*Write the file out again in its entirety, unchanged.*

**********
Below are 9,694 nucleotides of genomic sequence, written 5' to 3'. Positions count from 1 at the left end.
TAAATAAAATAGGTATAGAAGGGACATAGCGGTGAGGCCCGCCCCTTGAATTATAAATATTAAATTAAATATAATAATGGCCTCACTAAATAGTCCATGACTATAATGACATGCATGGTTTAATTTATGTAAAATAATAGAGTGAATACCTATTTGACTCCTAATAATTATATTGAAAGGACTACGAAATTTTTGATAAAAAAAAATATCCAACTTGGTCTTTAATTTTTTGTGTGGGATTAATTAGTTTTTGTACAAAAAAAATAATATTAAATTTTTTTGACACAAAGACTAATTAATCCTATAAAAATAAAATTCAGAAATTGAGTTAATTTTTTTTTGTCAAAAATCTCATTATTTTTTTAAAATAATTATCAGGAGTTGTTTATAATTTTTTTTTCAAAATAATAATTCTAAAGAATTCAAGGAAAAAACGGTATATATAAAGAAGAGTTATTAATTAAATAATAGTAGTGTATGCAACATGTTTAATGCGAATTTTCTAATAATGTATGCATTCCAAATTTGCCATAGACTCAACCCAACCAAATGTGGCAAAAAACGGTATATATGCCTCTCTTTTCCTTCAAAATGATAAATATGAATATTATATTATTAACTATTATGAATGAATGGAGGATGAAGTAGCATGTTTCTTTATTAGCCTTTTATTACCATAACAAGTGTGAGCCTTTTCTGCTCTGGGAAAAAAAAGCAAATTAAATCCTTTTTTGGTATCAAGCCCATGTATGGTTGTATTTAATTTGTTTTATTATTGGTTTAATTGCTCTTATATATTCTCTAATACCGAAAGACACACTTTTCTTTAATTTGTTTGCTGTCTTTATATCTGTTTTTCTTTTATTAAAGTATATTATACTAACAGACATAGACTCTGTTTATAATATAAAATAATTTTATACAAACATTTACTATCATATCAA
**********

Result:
Below are 9,694 nucleotides of genomic sequence, written 5' to 3'. Positions count from 1 at the left end.
TAAATAAAATAGGTATAGAAGGGACATAGCGGTGAGGCCCGCCCCTTGAATTATAAATATTAAATTAAATATAATAATGGCCTCACTAAATAGTCCATGACTATAATGACATGCATGGTTTAATTTATGTAAAATAATAGAGTGAATACCTATTTGACTCCTAATAATTATATTGAAAGGACTACGAAATTTTTGATAAAAAAAAATATCCAACTTGGTCTTTAATTTTTTGTGTGGGATTAATTAGTTTTTGTACAAAAAAAATAATATTAAATTTTTTTGACACAAAGACTAATTAATCCTATAAAAATAAAATTCAGAAATTGAGTTAATTTTTTTTTGTCAAAAATCTCATTATTTTTTTAAAATAATTATCAGGAGTTGTTTATAATTTTTTTTTCAAAATAATAATTCTAAAGAATTCAAGGAAAAAACGGTATATATAAAGAAGAGTTATTAATTAAATAATAGTAGTGTATGCAACATGTTTAATGCGAATTTTCTAATAATGTATGCATTCCAAATTTGCCATAGACTCAACCCAACCAAATGTGGCAAAAAACGGTATATATGCCTCTCTTTTCCTTCAAAATGATAAATATGAATATTATATTATTAACTATTATGAATGAATGGAGGATGAAGTAGCATGTTTCTTTATTAGCCTTTTATTACCATAACAAGTGTGAGCCTTTTCTGCTCTGGGAAAAAAAAGCAAATTAAATCCTTTTTTGGTATCAAGCCCATGTATGGTTGTATTTAATTTGTTTTATTATTGGTTTAATTGCTCTTATATATTCTCTAATACCGAAAGACACACTTTTCTTTAATTTGTTTGCTGTCTTTATATCTGTTTTTCTTTTATTAAAGTATATTATACTAACAGACATAGACTCTGTTTATAATATAAAATAATTTTATACAAACATTTACTATCATATCAA